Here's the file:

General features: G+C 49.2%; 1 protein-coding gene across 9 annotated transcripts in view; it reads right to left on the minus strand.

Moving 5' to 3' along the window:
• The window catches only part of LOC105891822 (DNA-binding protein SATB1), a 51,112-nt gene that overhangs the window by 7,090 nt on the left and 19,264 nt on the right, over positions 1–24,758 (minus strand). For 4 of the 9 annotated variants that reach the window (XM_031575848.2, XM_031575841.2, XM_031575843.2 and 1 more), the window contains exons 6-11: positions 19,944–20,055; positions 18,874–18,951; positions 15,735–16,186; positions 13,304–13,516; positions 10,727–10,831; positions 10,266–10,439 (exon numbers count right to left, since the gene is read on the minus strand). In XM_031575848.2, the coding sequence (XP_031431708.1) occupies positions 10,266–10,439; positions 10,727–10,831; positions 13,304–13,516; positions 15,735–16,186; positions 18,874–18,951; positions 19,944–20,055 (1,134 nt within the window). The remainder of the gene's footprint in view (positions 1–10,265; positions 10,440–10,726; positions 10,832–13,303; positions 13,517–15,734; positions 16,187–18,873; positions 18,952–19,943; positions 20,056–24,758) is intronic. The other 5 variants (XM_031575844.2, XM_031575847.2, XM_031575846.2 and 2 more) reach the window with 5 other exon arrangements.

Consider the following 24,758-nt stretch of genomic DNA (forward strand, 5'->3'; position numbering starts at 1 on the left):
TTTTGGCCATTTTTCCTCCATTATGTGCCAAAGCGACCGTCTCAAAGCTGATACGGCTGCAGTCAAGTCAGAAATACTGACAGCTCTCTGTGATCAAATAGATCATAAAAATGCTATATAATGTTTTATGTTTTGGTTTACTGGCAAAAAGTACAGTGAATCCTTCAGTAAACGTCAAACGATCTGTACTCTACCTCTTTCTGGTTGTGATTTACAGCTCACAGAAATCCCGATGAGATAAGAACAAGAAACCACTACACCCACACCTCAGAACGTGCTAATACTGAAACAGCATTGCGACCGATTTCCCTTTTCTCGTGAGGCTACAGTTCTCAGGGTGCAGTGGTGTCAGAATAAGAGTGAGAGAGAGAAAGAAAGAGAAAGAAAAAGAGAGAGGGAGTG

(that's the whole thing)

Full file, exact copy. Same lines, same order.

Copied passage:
General features: G+C 49.2%; 1 protein-coding gene across 9 annotated transcripts in view; it reads right to left on the minus strand.

Moving 5' to 3' along the window:
• The window catches only part of LOC105891822 (DNA-binding protein SATB1), a 51,112-nt gene that overhangs the window by 7,090 nt on the left and 19,264 nt on the right, over positions 1–24,758 (minus strand). For 4 of the 9 annotated variants that reach the window (XM_031575848.2, XM_031575841.2, XM_031575843.2 and 1 more), the window contains exons 6-11: positions 19,944–20,055; positions 18,874–18,951; positions 15,735–16,186; positions 13,304–13,516; positions 10,727–10,831; positions 10,266–10,439 (exon numbers count right to left, since the gene is read on the minus strand). In XM_031575848.2, the coding sequence (XP_031431708.1) occupies positions 10,266–10,439; positions 10,727–10,831; positions 13,304–13,516; positions 15,735–16,186; positions 18,874–18,951; positions 19,944–20,055 (1,134 nt within the window). The remainder of the gene's footprint in view (positions 1–10,265; positions 10,440–10,726; positions 10,832–13,303; positions 13,517–15,734; positions 16,187–18,873; positions 18,952–19,943; positions 20,056–24,758) is intronic. The other 5 variants (XM_031575844.2, XM_031575847.2, XM_031575846.2 and 2 more) reach the window with 5 other exon arrangements.

Consider the following 24,758-nt stretch of genomic DNA (forward strand, 5'->3'; position numbering starts at 1 on the left):
TTTTGGCCATTTTTCCTCCATTATGTGCCAAAGCGACCGTCTCAAAGCTGATACGGCTGCAGTCAAGTCAGAAATACTGACAGCTCTCTGTGATCAAATAGATCATAAAAATGCTATATAATGTTTTATGTTTTGGTTTACTGGCAAAAAGTACAGTGAATCCTTCAGTAAACGTCAAACGATCTGTACTCTACCTCTTTCTGGTTGTGATTTACAGCTCACAGAAATCCCGATGAGATAAGAACAAGAAACCACTACACCCACACCTCAGAACGTGCTAATACTGAAACAGCATTGCGACCGATTTCCCTTTTCTCGTGAGGCTACAGTTCTCAGGGTGCAGTGGTGTCAGAATAAGAGTGAGAGAGAGAAAGAAAGAGAAAGAAAAAGAGAGAGGGAGTG